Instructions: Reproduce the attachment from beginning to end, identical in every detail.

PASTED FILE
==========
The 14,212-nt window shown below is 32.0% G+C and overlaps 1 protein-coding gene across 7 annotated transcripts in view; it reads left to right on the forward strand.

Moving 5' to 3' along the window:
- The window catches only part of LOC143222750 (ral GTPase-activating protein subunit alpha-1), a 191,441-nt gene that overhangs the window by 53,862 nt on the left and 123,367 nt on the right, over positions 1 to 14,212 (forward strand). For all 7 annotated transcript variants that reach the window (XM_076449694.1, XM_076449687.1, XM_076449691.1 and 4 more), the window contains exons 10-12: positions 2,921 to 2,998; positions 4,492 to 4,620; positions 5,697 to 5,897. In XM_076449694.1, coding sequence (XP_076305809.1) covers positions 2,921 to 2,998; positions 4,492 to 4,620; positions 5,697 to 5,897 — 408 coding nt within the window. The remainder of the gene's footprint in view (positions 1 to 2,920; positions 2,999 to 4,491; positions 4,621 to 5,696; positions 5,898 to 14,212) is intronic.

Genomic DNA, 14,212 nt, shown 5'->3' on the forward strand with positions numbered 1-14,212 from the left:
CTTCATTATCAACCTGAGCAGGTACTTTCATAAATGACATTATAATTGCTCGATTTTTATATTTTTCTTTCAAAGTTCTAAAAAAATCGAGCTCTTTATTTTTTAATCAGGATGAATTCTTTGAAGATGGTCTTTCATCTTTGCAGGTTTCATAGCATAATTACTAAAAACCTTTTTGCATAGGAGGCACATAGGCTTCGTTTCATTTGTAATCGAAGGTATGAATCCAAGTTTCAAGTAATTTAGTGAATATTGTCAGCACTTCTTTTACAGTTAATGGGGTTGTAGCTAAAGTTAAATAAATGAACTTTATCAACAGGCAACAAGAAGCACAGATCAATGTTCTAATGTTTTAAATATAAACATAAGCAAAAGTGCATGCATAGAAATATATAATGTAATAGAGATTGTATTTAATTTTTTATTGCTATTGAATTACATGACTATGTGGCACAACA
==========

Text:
The 14,212-nt window shown below is 32.0% G+C and overlaps 1 protein-coding gene across 7 annotated transcripts in view; it reads left to right on the forward strand.

Moving 5' to 3' along the window:
- The window catches only part of LOC143222750 (ral GTPase-activating protein subunit alpha-1), a 191,441-nt gene that overhangs the window by 53,862 nt on the left and 123,367 nt on the right, over positions 1 to 14,212 (forward strand). For all 7 annotated transcript variants that reach the window (XM_076449694.1, XM_076449687.1, XM_076449691.1 and 4 more), the window contains exons 10-12: positions 2,921 to 2,998; positions 4,492 to 4,620; positions 5,697 to 5,897. In XM_076449694.1, coding sequence (XP_076305809.1) covers positions 2,921 to 2,998; positions 4,492 to 4,620; positions 5,697 to 5,897 — 408 coding nt within the window. The remainder of the gene's footprint in view (positions 1 to 2,920; positions 2,999 to 4,491; positions 4,621 to 5,696; positions 5,898 to 14,212) is intronic.

Genomic DNA, 14,212 nt, shown 5'->3' on the forward strand with positions numbered 1-14,212 from the left:
CTTCATTATCAACCTGAGCAGGTACTTTCATAAATGACATTATAATTGCTCGATTTTTATATTTTTCTTTCAAAGTTCTAAAAAAATCGAGCTCTTTATTTTTTAATCAGGATGAATTCTTTGAAGATGGTCTTTCATCTTTGCAGGTTTCATAGCATAATTACTAAAAACCTTTTTGCATAGGAGGCACATAGGCTTCGTTTCATTTGTAATCGAAGGTATGAATCCAAGTTTCAAGTAATTTAGTGAATATTGTCAGCACTTCTTTTACAGTTAATGGGGTTGTAGCTAAAGTTAAATAAATGAACTTTATCAACAGGCAACAAGAAGCACAGATCAATGTTCTAATGTTTTAAATATAAACATAAGCAAAAGTGCATGCATAGAAATATATAATGTAATAGAGATTGTATTTAATTTTTTATTGCTATTGAATTACATGACTATGTGGCACAACA